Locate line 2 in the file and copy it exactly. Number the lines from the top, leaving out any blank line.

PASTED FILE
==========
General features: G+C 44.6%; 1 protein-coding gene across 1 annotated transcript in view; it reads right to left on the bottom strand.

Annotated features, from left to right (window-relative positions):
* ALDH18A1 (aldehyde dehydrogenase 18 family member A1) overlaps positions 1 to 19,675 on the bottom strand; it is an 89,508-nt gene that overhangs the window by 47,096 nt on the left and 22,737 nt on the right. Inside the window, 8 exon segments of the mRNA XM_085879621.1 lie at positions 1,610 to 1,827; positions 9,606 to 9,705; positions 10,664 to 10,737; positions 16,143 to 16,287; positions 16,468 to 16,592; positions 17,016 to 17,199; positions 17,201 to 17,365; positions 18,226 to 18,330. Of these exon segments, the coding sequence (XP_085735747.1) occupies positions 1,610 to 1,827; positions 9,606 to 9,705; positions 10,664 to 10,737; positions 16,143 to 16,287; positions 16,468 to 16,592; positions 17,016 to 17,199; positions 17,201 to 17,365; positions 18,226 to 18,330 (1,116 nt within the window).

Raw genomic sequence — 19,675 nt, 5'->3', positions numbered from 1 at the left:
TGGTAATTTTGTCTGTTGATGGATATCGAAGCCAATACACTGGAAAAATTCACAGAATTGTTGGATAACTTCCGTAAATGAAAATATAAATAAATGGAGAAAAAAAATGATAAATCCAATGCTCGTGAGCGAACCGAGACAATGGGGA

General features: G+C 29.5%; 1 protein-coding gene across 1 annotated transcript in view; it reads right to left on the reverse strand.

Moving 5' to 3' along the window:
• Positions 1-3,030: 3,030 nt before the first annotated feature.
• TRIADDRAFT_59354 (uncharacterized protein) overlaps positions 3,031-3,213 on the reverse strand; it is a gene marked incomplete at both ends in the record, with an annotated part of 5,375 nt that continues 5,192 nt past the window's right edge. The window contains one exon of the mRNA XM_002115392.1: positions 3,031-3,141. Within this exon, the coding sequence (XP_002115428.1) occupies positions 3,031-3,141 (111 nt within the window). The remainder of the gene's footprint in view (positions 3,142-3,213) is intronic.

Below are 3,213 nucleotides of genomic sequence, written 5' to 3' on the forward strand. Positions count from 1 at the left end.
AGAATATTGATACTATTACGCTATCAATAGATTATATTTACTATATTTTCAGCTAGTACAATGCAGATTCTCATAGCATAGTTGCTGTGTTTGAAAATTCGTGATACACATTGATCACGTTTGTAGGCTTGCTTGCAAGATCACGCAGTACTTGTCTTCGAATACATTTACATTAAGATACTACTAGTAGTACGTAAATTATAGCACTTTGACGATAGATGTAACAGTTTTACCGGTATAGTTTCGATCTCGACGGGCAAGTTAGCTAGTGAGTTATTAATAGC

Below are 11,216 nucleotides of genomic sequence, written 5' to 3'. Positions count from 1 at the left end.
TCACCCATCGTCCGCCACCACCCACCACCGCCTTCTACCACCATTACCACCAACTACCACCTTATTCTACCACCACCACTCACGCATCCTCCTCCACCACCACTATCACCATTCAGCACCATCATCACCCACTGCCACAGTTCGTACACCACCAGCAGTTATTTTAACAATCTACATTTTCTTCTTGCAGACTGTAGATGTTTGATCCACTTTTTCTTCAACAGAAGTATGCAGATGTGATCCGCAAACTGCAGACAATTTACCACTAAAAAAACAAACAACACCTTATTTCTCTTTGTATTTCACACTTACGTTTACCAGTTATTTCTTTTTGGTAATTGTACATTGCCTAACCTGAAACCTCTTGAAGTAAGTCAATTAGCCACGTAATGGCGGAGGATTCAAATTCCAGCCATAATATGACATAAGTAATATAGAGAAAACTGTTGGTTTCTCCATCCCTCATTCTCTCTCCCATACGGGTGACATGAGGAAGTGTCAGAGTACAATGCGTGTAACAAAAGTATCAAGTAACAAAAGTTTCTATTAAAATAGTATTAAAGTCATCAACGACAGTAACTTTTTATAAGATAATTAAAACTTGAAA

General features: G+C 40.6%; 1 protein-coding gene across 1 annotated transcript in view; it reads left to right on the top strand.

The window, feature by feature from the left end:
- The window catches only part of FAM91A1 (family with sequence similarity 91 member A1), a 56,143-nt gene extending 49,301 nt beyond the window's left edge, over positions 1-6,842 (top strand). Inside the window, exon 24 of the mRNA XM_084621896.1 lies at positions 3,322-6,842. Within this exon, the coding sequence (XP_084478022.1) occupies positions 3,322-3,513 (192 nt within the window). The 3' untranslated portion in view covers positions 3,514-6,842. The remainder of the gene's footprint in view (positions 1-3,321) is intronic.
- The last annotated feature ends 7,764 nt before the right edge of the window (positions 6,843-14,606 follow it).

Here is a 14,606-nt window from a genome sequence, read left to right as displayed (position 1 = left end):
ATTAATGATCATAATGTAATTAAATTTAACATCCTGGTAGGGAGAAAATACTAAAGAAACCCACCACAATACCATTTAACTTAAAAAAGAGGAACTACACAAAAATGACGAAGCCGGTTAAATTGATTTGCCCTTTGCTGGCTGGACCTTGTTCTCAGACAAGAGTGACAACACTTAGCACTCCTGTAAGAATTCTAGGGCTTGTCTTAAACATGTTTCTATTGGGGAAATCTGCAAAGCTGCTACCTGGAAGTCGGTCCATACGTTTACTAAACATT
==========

Annotated features, from left to right (window-relative positions):